As the saying goes, the customer is always right. This is even truer in today’s global economic environment as customers have expectations for faster, better and cheaper goods and services now, not later.
And, according to Mark Huselid, a Distinguished Professor of Workforce Analytics at Northeastern University’s D’Amore McKim School of Business, the creation of global markets and distribution systems combined with customers’ expectations is driving HR professionals to leverage integrated business analytics to not only improve talent, but also core business services.
“The bottom line is that companies spend a lot of money on talent, but the problem is that they don’t know what they are really spending it on – or what they are getting from these investments,” said Huselid, who is also the Director of D’Amore McKim’s Center for Workforce Analytics. “A job that is strategic and critical to one company’s mission might not be the same at another. Today’s executives must understand this, realizing that they have to have top talent in the roles that really matter. Companies need to get away from the old school model of investing in talent in terms of hierarchy.”
The rapid development of these trends has created what Huselid calls a global “arbitrage” of talent, where employees are much more likely than ever to work for multiple employers and live in cities or countries different than their employers.
“The upside of these trends is that leaders now have unfettered access to a global market for talent,” said Huselid. “The downside is that their competitors have these same opportunities. In a highly competitive market, one of the last sources of competitive advantages is talent, and by extension the way in which talent is managed.”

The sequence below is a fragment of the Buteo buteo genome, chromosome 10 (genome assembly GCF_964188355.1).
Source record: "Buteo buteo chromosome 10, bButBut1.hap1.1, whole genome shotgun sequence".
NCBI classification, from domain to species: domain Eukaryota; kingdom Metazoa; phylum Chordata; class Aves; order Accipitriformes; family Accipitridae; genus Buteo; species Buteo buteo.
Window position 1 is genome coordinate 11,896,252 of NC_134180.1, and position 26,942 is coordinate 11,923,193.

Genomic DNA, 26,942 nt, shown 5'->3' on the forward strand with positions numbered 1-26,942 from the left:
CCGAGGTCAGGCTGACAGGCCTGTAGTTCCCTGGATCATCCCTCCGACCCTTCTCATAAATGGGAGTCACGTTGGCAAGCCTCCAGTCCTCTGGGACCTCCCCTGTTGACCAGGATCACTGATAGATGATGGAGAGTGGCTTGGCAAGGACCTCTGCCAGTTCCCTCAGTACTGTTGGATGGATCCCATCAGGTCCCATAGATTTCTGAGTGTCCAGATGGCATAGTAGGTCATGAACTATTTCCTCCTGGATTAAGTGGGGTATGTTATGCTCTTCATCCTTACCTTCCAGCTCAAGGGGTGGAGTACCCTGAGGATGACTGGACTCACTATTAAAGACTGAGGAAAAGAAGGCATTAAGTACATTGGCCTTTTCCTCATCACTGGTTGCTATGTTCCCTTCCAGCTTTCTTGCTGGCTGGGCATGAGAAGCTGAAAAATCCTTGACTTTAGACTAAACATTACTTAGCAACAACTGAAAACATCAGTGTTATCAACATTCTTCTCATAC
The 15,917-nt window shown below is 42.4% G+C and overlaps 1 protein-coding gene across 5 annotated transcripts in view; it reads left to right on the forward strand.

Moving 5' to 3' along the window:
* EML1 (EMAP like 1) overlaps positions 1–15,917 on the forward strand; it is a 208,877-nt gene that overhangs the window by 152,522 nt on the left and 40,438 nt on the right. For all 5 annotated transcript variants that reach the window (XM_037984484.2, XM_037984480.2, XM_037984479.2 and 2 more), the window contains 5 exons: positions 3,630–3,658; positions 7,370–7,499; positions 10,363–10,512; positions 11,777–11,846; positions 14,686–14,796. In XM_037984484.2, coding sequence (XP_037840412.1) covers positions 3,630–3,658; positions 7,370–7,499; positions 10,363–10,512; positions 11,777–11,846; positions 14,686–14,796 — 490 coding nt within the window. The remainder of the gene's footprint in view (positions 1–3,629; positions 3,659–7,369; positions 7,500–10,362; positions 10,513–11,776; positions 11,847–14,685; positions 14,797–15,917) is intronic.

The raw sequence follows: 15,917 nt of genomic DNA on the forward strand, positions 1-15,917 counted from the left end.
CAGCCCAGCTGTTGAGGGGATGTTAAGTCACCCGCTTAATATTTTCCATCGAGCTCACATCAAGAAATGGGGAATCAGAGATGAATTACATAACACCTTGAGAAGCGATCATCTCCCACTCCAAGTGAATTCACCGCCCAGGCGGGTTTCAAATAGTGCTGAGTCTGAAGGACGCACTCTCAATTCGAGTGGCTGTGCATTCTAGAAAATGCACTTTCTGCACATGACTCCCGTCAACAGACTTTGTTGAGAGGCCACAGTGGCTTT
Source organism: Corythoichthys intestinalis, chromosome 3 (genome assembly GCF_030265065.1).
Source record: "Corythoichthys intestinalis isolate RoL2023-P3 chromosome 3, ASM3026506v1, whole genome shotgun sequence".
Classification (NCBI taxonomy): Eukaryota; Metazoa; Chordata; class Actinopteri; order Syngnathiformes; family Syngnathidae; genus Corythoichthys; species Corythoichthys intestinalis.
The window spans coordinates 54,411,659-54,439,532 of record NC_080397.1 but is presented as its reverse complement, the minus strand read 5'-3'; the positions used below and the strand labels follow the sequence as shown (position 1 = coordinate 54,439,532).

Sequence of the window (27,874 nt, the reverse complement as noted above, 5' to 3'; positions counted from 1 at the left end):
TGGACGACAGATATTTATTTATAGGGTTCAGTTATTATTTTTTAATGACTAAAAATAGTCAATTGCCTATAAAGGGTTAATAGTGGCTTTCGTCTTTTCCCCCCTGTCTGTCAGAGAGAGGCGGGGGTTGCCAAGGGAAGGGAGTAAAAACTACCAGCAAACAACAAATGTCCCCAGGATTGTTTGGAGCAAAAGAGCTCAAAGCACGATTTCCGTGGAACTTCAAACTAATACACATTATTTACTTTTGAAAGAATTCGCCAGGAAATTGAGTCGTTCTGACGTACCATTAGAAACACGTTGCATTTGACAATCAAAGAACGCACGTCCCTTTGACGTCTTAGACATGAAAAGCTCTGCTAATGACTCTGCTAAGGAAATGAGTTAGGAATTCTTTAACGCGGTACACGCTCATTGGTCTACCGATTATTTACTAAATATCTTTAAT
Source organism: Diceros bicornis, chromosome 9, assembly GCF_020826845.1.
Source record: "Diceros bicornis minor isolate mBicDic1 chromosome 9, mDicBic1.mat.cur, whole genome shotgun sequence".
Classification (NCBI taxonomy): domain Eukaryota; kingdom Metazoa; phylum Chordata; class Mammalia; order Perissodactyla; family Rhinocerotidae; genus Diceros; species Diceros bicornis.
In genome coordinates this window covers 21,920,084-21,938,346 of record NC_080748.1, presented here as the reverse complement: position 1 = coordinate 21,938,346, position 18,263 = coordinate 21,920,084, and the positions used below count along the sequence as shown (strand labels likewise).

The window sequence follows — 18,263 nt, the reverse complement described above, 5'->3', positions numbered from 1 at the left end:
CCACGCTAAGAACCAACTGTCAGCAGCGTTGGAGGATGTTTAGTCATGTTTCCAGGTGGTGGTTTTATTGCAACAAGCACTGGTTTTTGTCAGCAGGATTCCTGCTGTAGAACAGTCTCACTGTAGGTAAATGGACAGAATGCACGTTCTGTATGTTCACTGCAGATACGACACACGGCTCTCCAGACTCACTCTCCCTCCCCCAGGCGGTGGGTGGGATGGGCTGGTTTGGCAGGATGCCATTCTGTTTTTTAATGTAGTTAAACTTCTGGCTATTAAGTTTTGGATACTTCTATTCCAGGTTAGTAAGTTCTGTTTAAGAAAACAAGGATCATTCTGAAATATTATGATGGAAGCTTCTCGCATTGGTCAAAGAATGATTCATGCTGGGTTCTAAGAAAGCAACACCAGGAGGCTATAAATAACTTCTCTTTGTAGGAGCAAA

According to his research, Huselid explains that even though many companies routinely spend between 50% and 70% of their revenues on direct and indirect workforce costs, these investments are often not well measured or managed. Addressing these issues means that leaders — both HR and line managers — should be prepared to develop a comprehensive understanding of how the workforce contributes to their strategic success.
This means that companies need to manage their workforce strategically, including:
- Identifying the strategic work that is truly necessary to execute firm strategy;
- Investing in differentiated management systems that support that work; and,
- Designing and implementing targeted measurement systems that hold line managers accountable for the company’s most expensive resource, the workforce.
“Everyone in the workforce can’t be perfect and some work within a company is only worth doing so well,” said Huselid. “However, it’s imperative that companies use data to discover what it is customers really value and more importantly, find out if the company is truly delivering on that value.”
In order to introduce this thinking into an organization and get buy-in, HR executives and learning development officers need to develop programming that challenges the C-suite and asks: What’s your business? What’s your strategy? How do you compete? What talent do you need to win the game?
Once a company has clarity into those questions, Huselid mentioned, it comes down to developing the strategic capabilities –the bundle of technology and data, along with the right employees that help you win. Understanding what it will take to close the strategy gap is key.
“Business analytics will help training officers discover where the value lies within the enterprise and determine how the company should invest in that talent so that everyone gains, including the customer,” Huselid said. “The only real job security any of us has is customer security.”